Profile of PD-L1 mRNA Expression in Childhood Acute Leukemia
Background: Programmed Death Ligand 1 (PD-L1) expression was used to determine type of patients who respond to immunotherapy using immune checkpoint inhibitor in several solid malignancies. However, the role of PD-L1 in hematological malignancies is less explored. Therefore, we aim to investigate PD-L1 mRNA expression in childhood leukemia patients. Association between PD-L1 expression and clinicopathological features was also analyzed.
Method: Blood samples of 17 childhood leukemia patients and 12 healthy individuals as control were used in this study. The samples were collected in Dharmais Cancer Hospital. Real time PCR was used to analyze PD-L1 expression with GAPDH as internal control.
Result: PD-L1 mRNA expression is significantly lower in childhood leukemia patients (medians: 0.0012) compared to healthy individuals (medians: 0.0041) (p=0.017). PD-L1 mRNA expressions were not correlated with age (p=1.000), sex (p=1.000), outcome (p=1.000), type of leukemia (p=1.000), hyperleukocytosis (p=1.000), and syndrome down (p=0.426).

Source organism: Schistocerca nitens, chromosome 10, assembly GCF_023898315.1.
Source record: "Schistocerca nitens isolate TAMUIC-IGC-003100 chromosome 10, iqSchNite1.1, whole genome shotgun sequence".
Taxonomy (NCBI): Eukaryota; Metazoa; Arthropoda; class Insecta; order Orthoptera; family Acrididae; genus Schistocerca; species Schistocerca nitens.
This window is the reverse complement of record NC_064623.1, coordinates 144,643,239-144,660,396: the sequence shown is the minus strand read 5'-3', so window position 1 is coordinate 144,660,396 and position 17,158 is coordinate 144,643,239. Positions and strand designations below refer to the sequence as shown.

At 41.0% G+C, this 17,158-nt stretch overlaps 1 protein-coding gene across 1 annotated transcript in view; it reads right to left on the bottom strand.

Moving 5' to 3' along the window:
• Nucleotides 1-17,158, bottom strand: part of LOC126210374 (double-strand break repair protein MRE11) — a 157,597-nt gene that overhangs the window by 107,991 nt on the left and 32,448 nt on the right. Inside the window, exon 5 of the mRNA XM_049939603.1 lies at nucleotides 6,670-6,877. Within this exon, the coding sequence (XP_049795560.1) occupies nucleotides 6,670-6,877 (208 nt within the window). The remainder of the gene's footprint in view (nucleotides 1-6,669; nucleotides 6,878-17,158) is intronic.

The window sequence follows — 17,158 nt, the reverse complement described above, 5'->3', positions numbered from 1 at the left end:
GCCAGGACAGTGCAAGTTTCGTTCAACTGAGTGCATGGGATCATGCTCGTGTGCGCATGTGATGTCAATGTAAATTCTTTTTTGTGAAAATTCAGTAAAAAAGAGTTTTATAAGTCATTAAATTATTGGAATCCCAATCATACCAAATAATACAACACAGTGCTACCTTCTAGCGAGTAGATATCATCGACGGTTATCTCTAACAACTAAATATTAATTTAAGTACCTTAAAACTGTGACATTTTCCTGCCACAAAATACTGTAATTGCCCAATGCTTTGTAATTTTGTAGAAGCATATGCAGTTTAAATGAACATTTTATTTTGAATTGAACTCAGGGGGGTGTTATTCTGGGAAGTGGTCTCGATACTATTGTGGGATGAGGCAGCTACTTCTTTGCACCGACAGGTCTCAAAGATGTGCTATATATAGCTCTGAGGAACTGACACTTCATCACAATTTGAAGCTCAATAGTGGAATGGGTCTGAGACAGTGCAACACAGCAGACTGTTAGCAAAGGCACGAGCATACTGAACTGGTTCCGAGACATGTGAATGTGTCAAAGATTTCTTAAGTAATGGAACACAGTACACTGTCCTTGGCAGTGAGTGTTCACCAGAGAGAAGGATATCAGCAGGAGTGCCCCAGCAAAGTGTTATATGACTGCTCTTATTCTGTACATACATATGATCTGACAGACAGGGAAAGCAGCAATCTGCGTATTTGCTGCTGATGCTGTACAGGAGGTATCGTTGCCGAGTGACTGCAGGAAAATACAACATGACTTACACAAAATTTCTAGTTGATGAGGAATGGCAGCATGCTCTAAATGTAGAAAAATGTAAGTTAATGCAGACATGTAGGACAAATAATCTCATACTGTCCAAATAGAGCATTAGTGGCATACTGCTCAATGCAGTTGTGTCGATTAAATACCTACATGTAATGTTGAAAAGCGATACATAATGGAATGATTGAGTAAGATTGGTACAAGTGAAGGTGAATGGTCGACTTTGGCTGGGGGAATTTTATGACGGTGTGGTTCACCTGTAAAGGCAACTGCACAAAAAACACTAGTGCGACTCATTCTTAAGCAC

Conclusion: PD-L1 expression is lower in leukemia patients compared to healthy controls. PD-L1 expressions were not correlated with all clinicopathological features. Our result provides preliminary data of PD-L1 expression in Indonesian childhood leukemia patients.
Leukemia is most common cancer in children with high mortality rate. Acute Lymphocytic Leukemia (ALL) and Acute Myelogenous Leukemia (AML) are 2 major types in pediatric leukemia . Survival rates have improved in children with leukemia due to advances in treatment and supportive care . However, rate of survival in childhood leukemia is still low in developing countries including in Indonesia . Standard therapy for children with leukemia such as radiation and chemotherapy is not effective enough especially for those who faced resistant or recurrent cancers [4-5]. Patients with refractory, high-grade, recurrent or metastatic disease are still undergone extremely poor outcomes . Therefore, novel therapy to treat childhood cancer is needed to improve patient’s outcome.